Martin Luther captures this theme in his book, Bondage of the Will. To summarize his thoughts on this subject, let me phrase his assessment in the form of a question and answer.
In other words, what is worse than a heretic? Answer, a subtle or crafty heretic. Indeed this is true. The reason why? A Pelagian, one holding to the heresy of Pelagius, generally tends to confess and assert their beliefs candidly. They call a spade a spade. They teach openly what they believe. However, a Semi-Pelagian is a bit trickier. A Semi-Pelagian is indeed heretical; however, the emphasis of Pelagian theology is less candid, which results in people being more easily conned. Otherwise stated, Semi-Pelagianism is toned down Pelagianism, which results in the same theological ethos being purported, but it tends to be more palatable because of the de-emphasis of the outright heresy.
Is this not the same tactic of the evil one that we see in the scriptures? Keep in mind that the scriptures say that the devil disguises himself as an angel of light (See: 2 Corinthians 11:14). Furthermore, in Luke chapter 4 and Genesis chapter 3 we clearly see that the devil’s scheme is not to entirely eliminate scripture (i.e., God’s Word), but to twist it ever so slightly. Did God really say?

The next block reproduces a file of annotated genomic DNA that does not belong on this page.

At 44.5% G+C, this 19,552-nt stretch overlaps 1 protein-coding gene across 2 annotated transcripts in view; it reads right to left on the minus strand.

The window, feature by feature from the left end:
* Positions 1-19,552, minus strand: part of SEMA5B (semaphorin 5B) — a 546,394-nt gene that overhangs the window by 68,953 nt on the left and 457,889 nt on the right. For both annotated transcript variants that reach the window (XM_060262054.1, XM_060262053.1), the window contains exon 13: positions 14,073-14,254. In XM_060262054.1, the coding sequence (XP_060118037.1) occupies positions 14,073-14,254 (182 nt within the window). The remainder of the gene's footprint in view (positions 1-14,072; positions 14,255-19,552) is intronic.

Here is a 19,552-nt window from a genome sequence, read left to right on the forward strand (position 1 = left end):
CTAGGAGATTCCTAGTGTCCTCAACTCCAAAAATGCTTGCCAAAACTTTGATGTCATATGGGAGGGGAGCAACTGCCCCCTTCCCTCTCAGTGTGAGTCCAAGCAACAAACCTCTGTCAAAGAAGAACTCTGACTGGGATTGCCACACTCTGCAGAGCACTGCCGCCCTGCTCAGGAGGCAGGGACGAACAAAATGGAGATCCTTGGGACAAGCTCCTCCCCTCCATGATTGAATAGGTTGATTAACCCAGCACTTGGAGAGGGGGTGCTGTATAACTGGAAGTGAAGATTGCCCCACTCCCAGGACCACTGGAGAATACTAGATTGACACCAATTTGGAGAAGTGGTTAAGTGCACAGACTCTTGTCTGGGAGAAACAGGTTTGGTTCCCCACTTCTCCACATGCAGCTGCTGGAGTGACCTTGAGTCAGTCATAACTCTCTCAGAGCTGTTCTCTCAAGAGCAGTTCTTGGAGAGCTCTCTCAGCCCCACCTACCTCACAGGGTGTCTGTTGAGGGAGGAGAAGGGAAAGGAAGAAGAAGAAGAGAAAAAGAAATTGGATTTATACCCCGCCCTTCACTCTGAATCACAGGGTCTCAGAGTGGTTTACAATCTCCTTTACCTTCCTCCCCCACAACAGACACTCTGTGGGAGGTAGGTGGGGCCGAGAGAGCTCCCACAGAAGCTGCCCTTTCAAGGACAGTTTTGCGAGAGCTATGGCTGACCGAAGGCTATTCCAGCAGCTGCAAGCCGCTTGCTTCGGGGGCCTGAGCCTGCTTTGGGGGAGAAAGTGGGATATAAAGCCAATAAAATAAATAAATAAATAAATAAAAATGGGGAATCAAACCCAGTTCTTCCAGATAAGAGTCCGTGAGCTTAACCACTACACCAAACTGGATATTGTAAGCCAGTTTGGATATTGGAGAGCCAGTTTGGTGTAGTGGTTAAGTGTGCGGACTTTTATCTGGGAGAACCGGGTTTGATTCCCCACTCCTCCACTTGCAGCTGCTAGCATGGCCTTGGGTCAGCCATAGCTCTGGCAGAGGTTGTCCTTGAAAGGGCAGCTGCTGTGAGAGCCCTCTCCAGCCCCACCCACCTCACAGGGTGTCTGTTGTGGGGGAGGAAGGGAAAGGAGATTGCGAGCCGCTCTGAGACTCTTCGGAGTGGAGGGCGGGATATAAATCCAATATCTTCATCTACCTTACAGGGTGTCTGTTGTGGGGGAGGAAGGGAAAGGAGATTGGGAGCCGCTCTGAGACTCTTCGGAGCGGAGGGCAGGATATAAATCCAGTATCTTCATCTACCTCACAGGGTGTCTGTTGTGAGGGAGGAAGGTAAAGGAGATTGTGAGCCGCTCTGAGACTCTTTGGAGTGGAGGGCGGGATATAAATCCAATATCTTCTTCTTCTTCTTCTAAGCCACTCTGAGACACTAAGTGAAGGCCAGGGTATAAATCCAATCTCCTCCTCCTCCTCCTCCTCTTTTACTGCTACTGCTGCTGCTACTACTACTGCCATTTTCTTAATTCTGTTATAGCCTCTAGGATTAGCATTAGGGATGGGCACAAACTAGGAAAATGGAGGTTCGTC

What we learn from Luther and the scriptures is that It is not the blatant lies that are of extreme danger, though they are dangerous, rather, it is the subtle lies that should be of great concern.
Looking back to my old professor from seminary, I now realize that this professor was not being divisive, insincere, or inappropriate. Rather, he was demonstrating love and pastoral care by attempting to protect me from elements of false truth. While I was ignorant to these errors, he was not. While I was metaphorically eating cookies with Liquid Drano, he was fighting to keep me from ingesting poison. You see, my old professor knew that these false truths would act like yeast and would spread through the whole batch of dough. He knew the danger of a small teaspoon of heresy; that a small error can corrupt and erode a Christian’s theological framework.